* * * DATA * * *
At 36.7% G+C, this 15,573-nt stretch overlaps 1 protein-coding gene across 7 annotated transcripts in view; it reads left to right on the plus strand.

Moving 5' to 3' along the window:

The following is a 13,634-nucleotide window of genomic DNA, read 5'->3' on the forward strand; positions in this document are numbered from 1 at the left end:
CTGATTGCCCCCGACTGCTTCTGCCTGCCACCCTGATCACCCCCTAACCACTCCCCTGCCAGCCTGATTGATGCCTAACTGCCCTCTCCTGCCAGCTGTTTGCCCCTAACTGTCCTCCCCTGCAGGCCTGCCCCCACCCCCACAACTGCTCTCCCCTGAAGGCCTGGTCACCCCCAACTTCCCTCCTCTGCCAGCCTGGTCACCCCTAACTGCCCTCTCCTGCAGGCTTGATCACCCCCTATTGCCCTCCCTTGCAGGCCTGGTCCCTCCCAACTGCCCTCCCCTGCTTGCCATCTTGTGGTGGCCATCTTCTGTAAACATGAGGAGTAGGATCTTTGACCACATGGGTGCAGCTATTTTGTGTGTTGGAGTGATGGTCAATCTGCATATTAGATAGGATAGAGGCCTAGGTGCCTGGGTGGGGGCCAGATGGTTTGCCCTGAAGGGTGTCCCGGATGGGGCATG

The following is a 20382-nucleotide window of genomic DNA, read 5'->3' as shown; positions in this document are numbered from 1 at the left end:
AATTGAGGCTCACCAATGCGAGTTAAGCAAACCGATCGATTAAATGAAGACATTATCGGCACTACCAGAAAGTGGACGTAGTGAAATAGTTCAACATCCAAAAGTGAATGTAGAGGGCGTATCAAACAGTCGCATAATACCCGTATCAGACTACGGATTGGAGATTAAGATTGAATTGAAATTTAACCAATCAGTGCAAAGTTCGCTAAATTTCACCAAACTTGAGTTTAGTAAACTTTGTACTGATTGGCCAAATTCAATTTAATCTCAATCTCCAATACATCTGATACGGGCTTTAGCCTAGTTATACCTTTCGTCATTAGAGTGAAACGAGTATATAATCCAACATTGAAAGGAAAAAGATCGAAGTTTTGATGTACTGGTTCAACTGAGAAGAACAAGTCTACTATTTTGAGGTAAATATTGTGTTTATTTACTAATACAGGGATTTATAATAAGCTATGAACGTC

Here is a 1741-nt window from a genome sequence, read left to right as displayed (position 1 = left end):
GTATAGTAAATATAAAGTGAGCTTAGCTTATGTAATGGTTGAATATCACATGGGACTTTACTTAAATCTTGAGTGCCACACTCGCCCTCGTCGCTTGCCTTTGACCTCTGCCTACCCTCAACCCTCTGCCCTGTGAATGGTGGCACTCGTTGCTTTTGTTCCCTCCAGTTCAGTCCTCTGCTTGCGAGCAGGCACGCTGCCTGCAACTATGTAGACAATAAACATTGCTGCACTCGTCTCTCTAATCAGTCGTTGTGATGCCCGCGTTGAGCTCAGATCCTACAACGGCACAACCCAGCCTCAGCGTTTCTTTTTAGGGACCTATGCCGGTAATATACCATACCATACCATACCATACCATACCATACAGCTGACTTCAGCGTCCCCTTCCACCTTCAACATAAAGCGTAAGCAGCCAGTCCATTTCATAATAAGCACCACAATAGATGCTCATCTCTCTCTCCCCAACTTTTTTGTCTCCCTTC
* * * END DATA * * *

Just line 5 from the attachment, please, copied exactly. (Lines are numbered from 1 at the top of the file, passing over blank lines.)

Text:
The following is a 20382-nucleotide window of genomic DNA, read 5'->3' as shown; positions in this document are numbered from 1 at the left end: